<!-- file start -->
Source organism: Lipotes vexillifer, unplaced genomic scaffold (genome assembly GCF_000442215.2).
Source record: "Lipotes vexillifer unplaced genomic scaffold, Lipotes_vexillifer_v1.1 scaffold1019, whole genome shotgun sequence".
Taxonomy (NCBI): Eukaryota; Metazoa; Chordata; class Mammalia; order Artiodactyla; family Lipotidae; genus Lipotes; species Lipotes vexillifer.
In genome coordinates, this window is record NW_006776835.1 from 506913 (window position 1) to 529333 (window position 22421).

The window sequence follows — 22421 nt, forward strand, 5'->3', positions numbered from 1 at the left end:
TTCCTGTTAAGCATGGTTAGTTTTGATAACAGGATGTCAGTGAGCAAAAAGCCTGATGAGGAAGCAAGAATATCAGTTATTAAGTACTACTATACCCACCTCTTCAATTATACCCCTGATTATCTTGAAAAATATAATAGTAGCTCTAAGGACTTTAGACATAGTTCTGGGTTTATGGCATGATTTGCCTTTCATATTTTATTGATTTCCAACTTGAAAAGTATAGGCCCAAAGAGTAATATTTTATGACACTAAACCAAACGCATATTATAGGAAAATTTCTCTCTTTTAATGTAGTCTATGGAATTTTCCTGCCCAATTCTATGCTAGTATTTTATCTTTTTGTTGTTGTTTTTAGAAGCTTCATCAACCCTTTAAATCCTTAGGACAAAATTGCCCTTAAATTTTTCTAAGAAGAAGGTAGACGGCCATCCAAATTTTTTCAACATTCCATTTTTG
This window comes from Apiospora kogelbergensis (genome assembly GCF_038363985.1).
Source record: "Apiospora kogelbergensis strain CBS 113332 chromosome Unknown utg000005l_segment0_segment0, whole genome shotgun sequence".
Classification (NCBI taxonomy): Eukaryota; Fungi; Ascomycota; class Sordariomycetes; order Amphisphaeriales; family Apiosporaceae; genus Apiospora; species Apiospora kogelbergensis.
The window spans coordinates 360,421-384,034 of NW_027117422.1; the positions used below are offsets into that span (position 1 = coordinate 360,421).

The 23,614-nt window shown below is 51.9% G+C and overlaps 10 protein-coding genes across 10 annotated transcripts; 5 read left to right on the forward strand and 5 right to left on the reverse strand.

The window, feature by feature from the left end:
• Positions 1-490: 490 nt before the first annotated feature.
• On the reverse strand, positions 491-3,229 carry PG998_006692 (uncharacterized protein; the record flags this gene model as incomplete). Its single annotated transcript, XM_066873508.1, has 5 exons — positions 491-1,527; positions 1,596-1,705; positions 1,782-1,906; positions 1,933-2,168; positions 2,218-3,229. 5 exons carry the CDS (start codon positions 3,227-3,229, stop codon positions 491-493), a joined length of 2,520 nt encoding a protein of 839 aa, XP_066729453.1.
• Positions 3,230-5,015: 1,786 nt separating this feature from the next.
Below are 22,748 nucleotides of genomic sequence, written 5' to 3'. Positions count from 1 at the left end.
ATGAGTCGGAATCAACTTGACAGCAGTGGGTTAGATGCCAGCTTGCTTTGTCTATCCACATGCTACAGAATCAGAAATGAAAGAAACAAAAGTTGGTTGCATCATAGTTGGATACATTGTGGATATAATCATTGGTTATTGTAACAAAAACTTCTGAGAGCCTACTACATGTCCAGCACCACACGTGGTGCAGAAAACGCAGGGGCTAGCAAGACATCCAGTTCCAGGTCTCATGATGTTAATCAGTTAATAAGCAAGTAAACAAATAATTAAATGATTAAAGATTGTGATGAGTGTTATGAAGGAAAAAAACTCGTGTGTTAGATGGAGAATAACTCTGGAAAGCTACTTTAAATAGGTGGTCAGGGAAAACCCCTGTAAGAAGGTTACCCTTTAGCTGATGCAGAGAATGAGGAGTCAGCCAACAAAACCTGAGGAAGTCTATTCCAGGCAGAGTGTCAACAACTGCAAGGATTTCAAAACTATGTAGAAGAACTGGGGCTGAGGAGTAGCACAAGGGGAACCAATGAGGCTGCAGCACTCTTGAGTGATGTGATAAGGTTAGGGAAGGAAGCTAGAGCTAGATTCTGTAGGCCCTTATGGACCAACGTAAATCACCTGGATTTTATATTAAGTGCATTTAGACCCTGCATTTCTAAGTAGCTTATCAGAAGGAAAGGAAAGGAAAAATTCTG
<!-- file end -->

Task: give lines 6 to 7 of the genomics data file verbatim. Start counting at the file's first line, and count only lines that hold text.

TTCCTGTTAAGCATGGTTAGTTTTGATAACAGGATGTCAGTGAGCAAAAAGCCTGATGAGGAAGCAAGAATATCAGTTATTAAGTACTACTATACCCACCTCTTCAATTATACCCCTGATTATCTTGAAAAATATAATAGTAGCTCTAAGGACTTTAGACATAGTTCTGGGTTTATGGCATGATTTGCCTTTCATATTTTATTGATTTCCAACTTGAAAAGTATAGGCCCAAAGAGTAATATTTTATGACACTAAACCAAACGCATATTATAGGAAAATTTCTCTCTTTTAATGTAGTCTATGGAATTTTCCTGCCCAATTCTATGCTAGTATTTTATCTTTTTGTTGTTGTTTTTAGAAGCTTCATCAACCCTTTAAATCCTTAGGACAAAATTGCCCTTAAATTTTTCTAAGAAGAAGGTAGACGGCCATCCAAATTTTTTCAACATTCCATTTTTG
This window comes from Apiospora kogelbergensis (genome assembly GCF_038363985.1).